Rimac has been around for some time, but everything it’s built (so far) has a proof of concept. There were the electric C_One (C1) and C_Two (C2), successive hypercar concepts (the “C” in their names standing in for the word “concept”) previewing future salable efforts. Now, the C2 has finally evolved into a production car called Nevera, trading in its concept-related moniker for a name inspired by a type of Mediterranean storm that rapidly forms on the coast of Croatia, Rimac’s home country.
The Nevera, like the two concepts that came before it, is a super-EV that boasts massive performance and power claims. The headline figures are 1,914 hp, 1,741 lb-ft of torque, a 258 mph top speed, and a price tag of more than $2.4 million. The body is made of carbon fiber, as is the chassis and most of the interior. If a surface inside isn’t visible carbon, it’s clad in luscious leather. Is it an interior and some big numbers worthy of such a massive price tag? We can just let the Nevera’s buyers be the judge.
Ridiculous Speed, Ridiculous Power
Rimac’s ridiculous power figure comes courtesy of a 120-kWh battery pack that feeds juice to four electric motors, one at each corner of the Nevera. Those motors, according to Rimac, will remain completely maintenance-free throughout their operating life. Thanks to all that electric grunt, Rimac says the Nevera will demolish the zero-to-60-mph sprint in 1.85 seconds (on a high friction surface like a drag strip). Should we ever test one, this would make it the quickest production car we’ve ever tested, electric or otherwise, though we don’t use a prepped surface, so expect a slightly rounder edge to the performance figures on more realistic roadways.
As you might expect, the Nevera’s huge battery contains 6,960 cells and was designed in-house. It is mounted low down in the floor of the car, and Rimac says this affords a 48/52 front-to-rear weight distribution, which should benefit the Nevera dynamically. In order to haul you down from wild speeds, the Nevera comes with 15.3-inch Brembo carbon-ceramic brakes that are clamped by six-piston calipers. The system is also bolstered by regenerative braking, and Rimac says its braking system “makes the highest use of regenerative braking of any other car on the market now.” In other words, you’re going to feed a lot of juice back into the battery pack when you’re slowing down, thanks to the motors acting as generators while using their resistance to slow the vehicle.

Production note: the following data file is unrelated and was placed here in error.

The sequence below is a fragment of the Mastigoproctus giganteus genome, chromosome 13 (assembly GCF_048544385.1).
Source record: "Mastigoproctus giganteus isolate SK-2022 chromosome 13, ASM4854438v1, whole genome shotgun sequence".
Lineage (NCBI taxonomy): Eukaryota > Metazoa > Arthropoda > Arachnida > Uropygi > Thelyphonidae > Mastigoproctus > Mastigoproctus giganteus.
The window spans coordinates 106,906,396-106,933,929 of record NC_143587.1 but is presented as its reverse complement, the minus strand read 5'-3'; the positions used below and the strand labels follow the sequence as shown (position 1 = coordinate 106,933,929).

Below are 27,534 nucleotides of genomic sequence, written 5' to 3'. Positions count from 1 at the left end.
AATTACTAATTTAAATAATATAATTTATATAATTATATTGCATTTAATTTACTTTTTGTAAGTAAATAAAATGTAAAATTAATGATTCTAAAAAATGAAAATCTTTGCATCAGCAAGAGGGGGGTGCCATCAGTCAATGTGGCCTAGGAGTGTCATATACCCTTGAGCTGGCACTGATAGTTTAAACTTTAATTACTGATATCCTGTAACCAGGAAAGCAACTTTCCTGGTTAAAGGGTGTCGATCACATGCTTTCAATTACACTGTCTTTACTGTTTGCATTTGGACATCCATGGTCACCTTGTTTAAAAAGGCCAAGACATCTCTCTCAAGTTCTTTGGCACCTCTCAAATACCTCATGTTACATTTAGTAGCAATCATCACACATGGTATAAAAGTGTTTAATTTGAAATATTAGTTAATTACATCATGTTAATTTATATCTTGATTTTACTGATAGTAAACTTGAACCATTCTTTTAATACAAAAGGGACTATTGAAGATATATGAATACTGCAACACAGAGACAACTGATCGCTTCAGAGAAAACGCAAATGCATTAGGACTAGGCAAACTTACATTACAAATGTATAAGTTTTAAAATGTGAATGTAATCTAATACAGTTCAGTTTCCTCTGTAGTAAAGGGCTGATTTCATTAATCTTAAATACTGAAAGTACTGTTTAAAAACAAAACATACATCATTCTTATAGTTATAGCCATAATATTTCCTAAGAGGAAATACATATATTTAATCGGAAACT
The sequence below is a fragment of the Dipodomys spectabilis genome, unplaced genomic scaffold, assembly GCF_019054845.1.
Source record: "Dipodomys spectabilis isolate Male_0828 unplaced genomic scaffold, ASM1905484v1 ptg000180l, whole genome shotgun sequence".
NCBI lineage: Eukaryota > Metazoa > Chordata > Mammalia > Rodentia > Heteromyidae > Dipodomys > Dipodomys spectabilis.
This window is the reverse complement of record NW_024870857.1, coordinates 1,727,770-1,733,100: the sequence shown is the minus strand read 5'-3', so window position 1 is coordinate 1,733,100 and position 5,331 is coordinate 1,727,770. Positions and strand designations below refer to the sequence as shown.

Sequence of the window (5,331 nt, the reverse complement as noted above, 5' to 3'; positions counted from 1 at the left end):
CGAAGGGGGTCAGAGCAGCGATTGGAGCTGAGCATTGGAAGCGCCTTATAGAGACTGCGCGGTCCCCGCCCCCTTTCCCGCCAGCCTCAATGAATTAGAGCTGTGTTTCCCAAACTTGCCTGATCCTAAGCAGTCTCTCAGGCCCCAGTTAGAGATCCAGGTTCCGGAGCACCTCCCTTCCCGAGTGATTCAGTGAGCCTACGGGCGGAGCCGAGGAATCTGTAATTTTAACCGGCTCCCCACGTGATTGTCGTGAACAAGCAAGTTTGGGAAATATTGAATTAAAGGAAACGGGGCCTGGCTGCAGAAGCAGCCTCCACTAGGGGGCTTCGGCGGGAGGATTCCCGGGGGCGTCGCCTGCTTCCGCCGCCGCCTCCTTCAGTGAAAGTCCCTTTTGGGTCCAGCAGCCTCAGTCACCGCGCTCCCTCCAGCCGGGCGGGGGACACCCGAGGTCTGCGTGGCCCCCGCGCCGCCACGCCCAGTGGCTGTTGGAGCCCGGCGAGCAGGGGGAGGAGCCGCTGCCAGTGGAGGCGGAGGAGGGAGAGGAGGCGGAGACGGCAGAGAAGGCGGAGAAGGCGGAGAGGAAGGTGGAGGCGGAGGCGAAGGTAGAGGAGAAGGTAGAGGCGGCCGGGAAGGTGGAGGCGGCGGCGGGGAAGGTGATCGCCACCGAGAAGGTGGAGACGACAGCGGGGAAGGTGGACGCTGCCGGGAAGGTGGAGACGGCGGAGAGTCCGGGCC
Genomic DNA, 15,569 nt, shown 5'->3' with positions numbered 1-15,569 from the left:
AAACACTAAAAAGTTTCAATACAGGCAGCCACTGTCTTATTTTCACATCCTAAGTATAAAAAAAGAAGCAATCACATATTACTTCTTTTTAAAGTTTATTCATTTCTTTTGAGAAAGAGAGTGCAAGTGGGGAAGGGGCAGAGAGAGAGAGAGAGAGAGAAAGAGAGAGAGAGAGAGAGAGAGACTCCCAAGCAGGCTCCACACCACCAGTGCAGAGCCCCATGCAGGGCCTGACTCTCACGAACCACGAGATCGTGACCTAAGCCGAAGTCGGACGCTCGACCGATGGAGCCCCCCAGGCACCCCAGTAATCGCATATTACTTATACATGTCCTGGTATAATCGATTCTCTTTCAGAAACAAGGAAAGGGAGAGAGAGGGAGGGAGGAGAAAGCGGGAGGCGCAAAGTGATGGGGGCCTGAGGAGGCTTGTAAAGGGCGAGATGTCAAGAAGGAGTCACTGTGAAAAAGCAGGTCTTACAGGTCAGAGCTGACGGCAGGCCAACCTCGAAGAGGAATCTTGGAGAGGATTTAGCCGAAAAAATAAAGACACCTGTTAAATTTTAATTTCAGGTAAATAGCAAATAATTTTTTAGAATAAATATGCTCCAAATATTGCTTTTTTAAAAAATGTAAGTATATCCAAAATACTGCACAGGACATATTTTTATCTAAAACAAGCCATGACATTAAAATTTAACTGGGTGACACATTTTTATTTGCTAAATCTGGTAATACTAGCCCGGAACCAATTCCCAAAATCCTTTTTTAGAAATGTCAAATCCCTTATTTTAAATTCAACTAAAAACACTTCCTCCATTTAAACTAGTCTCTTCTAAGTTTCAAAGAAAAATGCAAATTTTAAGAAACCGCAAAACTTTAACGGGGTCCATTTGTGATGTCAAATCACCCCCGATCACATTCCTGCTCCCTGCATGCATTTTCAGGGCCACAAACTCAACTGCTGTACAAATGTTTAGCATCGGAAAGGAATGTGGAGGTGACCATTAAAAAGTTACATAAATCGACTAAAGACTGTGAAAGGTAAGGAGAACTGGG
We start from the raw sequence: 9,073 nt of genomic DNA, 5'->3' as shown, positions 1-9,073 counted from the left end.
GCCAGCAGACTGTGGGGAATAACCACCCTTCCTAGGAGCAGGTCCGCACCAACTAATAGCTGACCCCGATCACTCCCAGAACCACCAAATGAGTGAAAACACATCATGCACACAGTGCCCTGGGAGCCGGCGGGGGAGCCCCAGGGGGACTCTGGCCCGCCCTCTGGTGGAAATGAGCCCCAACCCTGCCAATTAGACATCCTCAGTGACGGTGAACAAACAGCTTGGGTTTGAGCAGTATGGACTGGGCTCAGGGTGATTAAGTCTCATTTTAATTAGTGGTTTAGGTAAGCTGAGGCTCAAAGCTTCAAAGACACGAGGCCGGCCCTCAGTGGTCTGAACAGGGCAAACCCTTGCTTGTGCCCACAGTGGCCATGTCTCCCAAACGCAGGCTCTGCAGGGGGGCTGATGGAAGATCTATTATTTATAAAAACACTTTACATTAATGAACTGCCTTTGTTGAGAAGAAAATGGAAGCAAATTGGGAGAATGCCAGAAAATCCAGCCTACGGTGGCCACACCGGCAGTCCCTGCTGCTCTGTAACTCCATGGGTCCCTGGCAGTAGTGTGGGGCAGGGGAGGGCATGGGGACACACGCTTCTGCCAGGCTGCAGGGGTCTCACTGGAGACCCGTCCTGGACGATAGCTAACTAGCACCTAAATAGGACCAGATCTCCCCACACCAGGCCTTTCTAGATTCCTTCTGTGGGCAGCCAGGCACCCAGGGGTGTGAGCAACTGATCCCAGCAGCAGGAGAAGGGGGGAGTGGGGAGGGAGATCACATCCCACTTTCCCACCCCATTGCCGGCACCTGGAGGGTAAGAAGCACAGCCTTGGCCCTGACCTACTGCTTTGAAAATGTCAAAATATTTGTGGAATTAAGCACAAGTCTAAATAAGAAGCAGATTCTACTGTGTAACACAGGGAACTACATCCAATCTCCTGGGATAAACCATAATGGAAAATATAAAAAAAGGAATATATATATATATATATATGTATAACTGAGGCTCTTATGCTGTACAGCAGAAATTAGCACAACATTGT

Another way to help slow you down is by driving around in high downforce mode. It uses aerodynamics to help stick the Nevera to the road when you’re driving hard at the cost of some range (thanks to increased drag), but should you want to just slice through the air, there’s a low drag mode, too. Comfort, sport, range, track, and drift modes affect other aspects of the Nevera like power delivery, how efficient the car is, and which motors get the most torque.
There also is a new driving mode for improving, well, the driver. Rimac calls it an “AI driving coach,” as in, an artificial intelligence assistant that can help drivers improve their on-track skills. The setup can offer “clear and precise audio and visual guidance” for nudging a driver’s braking points, acceleration out of corners, and racing line into line on “selected race circuits.” This real-time feedback loop uses overlays and verbal assists fed by a bevy of sensors, cameras, and radar units to elevate a Nevera driver’s skills on those selected tracks.
Nevera Gonna Happen?
Rimac says the Nevera is really going on sale. Production will be limited to 150 units worldwide. There is an endless amount of color combinations to pick from so that no two Nevera’s are alike, though all are expected to go 340 miles on a single charge using the European WLTP test cycle. The EPA tests cars differently here in America, and so that range figure likely will be lower should the EPA get their hands on one.